We pooled all the 28 probable PKDL cases for further analysis. The median age of the patients was 21.5 years (IQR, 10.7–29.0), and the large majority (67.9%) was aged ≥15 years. All the patients had previously been treated for VL with sodium stibogluconate for 28 consecutive days, except one (3.6%) who had interruption in treatment. The median duration of onset of PKDL was 36 months (IQR, 24–48) (Fig. 1). The duration of onset of PKDL was not related to gender (38.57±5.9, n = 14 for females vs 46.71±5.9, n = 14 for males, p = 0.34) but the younger group developed PKDL significantly earlier compared to the older age-group (26.67±3.8 months, n = 9, vs 50.21±5.1 months, n = 19, p = 0.006).

thumbnail

Figure 1. Time for developing PKDL after completion of treatment for visceral leishmaniasis.

doi:10.1371/journal.pntd.0000832.g001

Hypopigmented macules were the most common skin lesions and most frequently appeared first on the face (Table 2). In most (94.4%) cases, the skin lesions progressed gradually and were associated with itching in 25% of the cases. Eight of the 28 (29%) cases, skin lesions were classified as grade I and the remaining 20 (71%) as grade II at the time of presentation to the study clinic. The severity of the disease, as estimated by grading, showed no association with sex: 11 of the 14 females (78.6%) and 9 of the 14 males (64.3%) had grade II PKDL, p = 0.34. Similarly, the severity of the disease had no association with age-group (78% vs 68% grade II respectively in the younger and older age-groups, p = 0.48) nor the duration of onset of PKDL (r = 0.03, p = 0.9).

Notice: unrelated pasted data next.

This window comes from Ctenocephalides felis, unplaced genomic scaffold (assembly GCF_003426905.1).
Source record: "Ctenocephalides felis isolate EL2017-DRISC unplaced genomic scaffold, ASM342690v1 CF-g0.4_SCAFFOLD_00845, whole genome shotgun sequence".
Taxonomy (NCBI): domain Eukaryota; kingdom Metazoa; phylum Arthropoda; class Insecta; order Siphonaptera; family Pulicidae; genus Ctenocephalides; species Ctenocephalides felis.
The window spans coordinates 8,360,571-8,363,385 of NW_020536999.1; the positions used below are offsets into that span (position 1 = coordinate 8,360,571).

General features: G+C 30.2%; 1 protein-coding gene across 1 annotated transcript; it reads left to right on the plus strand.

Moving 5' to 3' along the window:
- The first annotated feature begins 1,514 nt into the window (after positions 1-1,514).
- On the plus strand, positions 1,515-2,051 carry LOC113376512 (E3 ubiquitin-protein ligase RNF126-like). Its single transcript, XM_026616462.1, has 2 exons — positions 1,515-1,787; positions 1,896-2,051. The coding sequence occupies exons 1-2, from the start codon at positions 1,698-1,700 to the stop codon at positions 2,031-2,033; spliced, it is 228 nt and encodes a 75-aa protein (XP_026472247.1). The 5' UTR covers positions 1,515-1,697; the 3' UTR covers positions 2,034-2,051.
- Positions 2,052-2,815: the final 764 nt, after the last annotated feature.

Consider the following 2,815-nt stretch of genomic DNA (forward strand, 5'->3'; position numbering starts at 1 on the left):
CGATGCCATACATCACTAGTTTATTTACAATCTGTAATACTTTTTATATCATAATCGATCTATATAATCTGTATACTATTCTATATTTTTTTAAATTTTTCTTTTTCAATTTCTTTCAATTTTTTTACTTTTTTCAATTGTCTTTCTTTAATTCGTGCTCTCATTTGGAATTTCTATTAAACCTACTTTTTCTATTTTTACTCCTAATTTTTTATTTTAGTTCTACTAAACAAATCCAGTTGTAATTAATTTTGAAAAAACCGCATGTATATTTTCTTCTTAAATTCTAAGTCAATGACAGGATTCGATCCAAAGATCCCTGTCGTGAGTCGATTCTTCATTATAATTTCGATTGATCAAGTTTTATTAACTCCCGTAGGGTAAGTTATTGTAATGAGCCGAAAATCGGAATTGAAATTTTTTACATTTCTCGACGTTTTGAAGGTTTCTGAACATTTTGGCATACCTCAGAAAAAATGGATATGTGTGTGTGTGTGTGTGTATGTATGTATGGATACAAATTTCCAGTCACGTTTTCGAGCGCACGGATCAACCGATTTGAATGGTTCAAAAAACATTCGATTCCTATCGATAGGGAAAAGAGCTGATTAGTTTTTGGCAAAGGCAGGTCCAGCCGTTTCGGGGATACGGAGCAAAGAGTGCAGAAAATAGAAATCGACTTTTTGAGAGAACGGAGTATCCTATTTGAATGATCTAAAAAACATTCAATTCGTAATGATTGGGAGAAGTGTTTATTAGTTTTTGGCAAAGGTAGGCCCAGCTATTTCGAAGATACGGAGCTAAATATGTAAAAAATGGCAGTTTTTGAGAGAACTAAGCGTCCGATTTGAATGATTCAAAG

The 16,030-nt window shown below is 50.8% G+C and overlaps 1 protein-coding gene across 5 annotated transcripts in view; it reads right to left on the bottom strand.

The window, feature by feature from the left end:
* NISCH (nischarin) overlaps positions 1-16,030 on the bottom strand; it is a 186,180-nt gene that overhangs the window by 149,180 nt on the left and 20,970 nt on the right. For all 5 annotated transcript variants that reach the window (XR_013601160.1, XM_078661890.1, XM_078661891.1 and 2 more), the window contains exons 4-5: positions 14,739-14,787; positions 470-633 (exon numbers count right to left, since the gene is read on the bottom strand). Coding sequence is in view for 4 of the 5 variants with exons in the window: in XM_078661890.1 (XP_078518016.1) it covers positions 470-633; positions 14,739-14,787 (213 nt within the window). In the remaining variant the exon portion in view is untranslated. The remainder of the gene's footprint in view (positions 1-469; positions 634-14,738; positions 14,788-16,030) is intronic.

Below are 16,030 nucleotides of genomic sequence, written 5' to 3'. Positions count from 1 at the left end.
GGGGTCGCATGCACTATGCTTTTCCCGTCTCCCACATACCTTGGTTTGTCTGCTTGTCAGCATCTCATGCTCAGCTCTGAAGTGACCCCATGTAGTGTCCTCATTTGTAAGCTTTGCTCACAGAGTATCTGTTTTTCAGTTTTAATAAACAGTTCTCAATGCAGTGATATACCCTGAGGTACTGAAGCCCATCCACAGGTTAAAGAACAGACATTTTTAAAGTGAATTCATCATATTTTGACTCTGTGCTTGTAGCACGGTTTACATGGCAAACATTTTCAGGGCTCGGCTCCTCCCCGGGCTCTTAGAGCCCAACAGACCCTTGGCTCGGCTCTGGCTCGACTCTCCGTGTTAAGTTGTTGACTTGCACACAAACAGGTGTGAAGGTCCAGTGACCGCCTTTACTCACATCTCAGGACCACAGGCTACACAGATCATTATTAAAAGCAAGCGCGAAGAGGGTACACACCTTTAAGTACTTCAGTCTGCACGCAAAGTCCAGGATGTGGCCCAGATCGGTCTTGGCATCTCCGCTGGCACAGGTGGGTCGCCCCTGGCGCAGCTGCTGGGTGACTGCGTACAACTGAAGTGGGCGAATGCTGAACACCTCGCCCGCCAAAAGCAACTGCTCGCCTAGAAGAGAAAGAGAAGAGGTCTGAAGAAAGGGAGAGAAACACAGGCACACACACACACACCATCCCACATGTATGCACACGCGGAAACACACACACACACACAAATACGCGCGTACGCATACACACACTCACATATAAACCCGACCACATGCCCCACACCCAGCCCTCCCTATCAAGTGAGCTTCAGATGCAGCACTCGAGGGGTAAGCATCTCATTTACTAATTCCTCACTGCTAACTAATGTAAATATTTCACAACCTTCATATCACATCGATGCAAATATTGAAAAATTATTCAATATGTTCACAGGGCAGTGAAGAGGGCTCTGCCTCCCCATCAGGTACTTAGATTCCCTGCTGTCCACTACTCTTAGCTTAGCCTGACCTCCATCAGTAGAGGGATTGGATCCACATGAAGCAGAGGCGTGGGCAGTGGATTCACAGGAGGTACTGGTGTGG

thumbnail

Table 2. Clinical information of probable PKDL patients, n = 28.

doi:10.1371/journal.pntd.0000832.t002

Laboratory findings